Understanding the causes and magnitudes of changes in the cryosphere remains a priority for Earth science research. NASA's Ice, Cloud, and land Elevation Satellite (ICESat) mission, which operated from 2003 to 2009, pioneered the use of laser altimeters in space to study the elevation of the Earth's surface and its changes.
As a result of ICESat's success, the National Research Council's (NRC) 2007 Earth Science Decadal Survey recommended a follow-on mission to continue the ICESat observations. In response, NASA tasked its Goddard Space Flight Center (GSFC) with developing and deploying the ICESat-2 mission - now scheduled for launch in 2017. The primary goals of the ICESat-2 mission are consistent with the NRC's directives: to deploy a spaceborne sensor to collect altimetry data of the Earth's surface optimized to measure ice sheet elevation change and sea ice thickness, while also generating an estimate of global vegetation biomass.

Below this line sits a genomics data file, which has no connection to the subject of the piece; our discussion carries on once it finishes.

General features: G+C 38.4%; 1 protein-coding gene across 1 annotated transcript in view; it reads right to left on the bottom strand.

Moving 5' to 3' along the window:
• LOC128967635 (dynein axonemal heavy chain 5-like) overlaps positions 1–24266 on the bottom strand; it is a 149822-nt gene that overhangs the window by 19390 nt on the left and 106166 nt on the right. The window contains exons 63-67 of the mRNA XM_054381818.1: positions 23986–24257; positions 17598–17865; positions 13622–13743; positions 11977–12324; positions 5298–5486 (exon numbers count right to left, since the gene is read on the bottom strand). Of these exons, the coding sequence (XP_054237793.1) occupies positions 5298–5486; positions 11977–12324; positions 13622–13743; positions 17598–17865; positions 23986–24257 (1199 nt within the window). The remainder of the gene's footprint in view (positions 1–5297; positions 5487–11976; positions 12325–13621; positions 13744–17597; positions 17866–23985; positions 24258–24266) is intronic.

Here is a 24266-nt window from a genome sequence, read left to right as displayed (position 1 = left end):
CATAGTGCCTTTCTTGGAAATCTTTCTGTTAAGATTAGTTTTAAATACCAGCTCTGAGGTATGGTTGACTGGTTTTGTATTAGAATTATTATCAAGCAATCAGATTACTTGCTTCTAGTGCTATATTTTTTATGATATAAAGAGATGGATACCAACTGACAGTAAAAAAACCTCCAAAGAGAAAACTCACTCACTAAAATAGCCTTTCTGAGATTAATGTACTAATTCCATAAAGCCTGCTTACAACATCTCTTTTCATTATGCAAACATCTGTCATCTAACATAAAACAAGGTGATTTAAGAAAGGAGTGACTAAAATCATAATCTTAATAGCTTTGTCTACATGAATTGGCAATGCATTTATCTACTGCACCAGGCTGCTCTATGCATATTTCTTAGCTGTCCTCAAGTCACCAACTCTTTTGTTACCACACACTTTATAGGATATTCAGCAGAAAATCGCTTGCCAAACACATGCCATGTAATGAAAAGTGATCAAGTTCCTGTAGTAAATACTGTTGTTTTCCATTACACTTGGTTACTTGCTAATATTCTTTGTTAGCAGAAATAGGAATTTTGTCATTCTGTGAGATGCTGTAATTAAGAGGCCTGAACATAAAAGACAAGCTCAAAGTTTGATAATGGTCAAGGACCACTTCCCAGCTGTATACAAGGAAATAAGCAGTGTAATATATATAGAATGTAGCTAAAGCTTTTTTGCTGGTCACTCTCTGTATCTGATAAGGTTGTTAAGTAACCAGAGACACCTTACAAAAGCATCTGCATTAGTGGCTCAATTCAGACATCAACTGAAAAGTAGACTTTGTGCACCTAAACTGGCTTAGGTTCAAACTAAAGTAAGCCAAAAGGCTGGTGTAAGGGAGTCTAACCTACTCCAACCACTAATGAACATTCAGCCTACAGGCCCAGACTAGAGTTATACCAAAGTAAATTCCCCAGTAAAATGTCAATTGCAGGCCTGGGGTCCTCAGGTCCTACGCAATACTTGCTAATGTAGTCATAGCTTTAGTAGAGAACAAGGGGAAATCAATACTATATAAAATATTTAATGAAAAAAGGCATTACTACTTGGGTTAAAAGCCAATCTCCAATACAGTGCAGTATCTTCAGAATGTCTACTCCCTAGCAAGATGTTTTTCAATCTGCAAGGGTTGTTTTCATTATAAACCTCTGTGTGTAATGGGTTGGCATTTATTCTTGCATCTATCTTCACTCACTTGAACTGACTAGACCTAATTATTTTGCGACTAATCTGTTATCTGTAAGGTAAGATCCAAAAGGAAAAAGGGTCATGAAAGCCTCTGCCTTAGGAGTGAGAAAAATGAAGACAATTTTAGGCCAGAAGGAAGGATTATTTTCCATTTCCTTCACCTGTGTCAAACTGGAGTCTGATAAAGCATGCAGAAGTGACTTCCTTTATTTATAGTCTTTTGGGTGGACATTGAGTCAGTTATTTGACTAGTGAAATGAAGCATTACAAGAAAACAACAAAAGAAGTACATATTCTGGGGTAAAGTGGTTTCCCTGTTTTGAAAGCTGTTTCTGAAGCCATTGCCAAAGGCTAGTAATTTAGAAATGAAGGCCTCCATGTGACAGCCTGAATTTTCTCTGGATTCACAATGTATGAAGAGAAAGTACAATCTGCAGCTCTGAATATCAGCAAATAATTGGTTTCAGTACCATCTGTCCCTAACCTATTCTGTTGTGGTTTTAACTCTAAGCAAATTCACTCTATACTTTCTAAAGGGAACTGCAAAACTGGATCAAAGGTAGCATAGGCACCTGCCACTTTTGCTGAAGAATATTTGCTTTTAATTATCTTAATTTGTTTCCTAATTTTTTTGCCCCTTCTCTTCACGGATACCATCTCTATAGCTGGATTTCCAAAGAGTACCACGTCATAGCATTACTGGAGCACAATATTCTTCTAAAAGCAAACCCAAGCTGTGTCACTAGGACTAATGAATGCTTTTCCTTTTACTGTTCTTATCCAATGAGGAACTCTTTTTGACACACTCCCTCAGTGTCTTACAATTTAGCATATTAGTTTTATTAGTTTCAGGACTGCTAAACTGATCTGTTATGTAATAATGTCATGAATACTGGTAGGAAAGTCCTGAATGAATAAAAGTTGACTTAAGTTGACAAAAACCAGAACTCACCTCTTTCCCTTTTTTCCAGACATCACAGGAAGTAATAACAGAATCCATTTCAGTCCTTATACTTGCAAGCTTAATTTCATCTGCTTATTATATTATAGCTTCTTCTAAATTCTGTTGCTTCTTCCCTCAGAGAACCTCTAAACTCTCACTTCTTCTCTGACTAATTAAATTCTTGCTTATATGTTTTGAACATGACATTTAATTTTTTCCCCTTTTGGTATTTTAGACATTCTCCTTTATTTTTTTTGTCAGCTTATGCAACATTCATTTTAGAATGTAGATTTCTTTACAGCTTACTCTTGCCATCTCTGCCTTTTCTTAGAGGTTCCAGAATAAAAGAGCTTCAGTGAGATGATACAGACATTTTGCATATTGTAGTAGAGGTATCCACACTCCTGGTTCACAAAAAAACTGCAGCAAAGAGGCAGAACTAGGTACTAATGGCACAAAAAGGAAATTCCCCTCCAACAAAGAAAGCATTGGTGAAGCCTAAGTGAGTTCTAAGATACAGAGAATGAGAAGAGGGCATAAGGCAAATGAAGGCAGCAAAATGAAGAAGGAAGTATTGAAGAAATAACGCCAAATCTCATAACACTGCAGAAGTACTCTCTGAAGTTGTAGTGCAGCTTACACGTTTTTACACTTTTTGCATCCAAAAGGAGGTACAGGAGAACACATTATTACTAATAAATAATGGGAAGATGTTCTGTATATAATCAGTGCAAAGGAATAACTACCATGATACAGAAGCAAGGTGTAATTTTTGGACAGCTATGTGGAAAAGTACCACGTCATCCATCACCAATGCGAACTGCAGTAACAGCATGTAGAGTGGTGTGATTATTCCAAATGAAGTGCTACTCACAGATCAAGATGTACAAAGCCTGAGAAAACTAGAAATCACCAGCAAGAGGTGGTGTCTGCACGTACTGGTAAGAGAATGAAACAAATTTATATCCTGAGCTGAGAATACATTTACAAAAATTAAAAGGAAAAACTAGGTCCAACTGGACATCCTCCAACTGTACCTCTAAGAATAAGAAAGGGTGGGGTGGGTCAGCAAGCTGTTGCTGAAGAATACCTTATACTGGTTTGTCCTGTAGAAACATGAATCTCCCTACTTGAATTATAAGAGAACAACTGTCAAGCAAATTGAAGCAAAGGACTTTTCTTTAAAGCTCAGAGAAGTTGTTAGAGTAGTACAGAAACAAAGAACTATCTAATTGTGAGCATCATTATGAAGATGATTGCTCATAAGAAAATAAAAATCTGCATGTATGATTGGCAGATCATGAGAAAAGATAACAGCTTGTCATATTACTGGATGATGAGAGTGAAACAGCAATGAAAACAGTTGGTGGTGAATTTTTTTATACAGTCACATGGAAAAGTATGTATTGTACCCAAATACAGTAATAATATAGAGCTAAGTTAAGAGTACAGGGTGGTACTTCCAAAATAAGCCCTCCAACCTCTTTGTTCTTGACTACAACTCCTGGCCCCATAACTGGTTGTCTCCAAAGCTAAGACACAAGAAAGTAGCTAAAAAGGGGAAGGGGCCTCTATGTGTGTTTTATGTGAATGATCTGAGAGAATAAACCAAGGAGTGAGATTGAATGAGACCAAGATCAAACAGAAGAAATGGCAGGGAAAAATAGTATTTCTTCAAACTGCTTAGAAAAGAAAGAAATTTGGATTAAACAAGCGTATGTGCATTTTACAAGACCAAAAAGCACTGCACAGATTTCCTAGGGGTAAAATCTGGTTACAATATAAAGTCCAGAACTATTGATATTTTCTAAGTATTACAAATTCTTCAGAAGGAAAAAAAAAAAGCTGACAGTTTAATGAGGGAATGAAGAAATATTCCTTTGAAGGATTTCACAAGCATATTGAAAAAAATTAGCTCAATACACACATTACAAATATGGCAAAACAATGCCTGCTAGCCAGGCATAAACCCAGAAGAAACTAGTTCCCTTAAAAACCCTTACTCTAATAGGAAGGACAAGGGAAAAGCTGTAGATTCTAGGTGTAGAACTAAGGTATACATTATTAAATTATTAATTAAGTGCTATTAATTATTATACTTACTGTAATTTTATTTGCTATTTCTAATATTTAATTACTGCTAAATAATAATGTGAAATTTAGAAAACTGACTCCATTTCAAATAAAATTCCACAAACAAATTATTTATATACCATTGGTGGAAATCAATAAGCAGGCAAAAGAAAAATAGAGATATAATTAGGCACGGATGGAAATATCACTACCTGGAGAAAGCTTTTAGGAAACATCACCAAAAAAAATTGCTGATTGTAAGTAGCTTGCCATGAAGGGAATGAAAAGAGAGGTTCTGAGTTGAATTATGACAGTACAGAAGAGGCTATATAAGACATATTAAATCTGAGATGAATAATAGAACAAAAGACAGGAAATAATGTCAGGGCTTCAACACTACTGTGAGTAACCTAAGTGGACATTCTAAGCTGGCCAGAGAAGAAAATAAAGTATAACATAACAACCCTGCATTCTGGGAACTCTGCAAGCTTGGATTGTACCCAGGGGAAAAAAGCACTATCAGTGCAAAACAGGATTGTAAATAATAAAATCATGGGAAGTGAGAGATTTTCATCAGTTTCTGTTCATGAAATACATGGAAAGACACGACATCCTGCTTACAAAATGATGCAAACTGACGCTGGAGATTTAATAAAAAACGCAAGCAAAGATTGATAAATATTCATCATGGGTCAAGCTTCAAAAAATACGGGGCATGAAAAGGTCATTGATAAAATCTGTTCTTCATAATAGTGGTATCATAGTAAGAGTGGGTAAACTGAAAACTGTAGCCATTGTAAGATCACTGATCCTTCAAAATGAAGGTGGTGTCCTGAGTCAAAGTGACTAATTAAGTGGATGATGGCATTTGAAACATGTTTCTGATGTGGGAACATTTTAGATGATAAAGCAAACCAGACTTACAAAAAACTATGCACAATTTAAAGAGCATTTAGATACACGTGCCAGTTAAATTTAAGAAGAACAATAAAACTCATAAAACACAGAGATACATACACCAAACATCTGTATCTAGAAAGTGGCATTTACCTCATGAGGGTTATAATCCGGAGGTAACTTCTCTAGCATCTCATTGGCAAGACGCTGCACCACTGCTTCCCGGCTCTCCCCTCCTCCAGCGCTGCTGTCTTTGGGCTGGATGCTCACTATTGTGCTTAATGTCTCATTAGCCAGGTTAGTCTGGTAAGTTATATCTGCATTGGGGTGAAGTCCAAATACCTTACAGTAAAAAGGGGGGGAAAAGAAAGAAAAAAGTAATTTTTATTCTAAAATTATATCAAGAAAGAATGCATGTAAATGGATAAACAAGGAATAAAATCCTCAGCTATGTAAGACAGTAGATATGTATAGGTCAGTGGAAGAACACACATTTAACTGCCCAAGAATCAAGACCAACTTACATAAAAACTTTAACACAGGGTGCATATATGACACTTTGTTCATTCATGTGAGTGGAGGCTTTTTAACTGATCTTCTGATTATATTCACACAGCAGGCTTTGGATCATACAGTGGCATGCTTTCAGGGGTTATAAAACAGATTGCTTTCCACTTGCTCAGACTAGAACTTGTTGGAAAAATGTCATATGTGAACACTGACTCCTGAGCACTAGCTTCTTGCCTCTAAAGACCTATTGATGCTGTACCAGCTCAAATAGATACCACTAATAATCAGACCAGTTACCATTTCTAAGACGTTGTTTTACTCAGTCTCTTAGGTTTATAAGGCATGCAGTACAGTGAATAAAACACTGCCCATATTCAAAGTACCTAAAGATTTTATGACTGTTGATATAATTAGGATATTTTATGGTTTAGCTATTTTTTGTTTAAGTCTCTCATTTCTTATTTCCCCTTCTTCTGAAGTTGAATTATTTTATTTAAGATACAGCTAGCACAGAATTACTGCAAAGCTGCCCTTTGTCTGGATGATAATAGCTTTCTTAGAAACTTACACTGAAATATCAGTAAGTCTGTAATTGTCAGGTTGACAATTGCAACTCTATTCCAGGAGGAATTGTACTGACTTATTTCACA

ICESat-2, slated for launch in 2017, will continue the important observations of ice-sheet elevation change, sea-ice freeboard, and vegetation canopy height begun by ICESat in 2003. Together, these datasets will allow for continent-wide estimates in the change in volume of the Greenland and Antarctic ice sheets over a 15-year period, and long-term trend analysis of sea-ice thickness.
Submission deadline for the 5th call of Early Adopters is February 29, 2016. Read more here.
Join us for the ICESat-2 Inland Water Focus Session on November 18, 2015. Read more here.
Join us at the 2015 American Geophysical Union Fall Meeting. Read more here.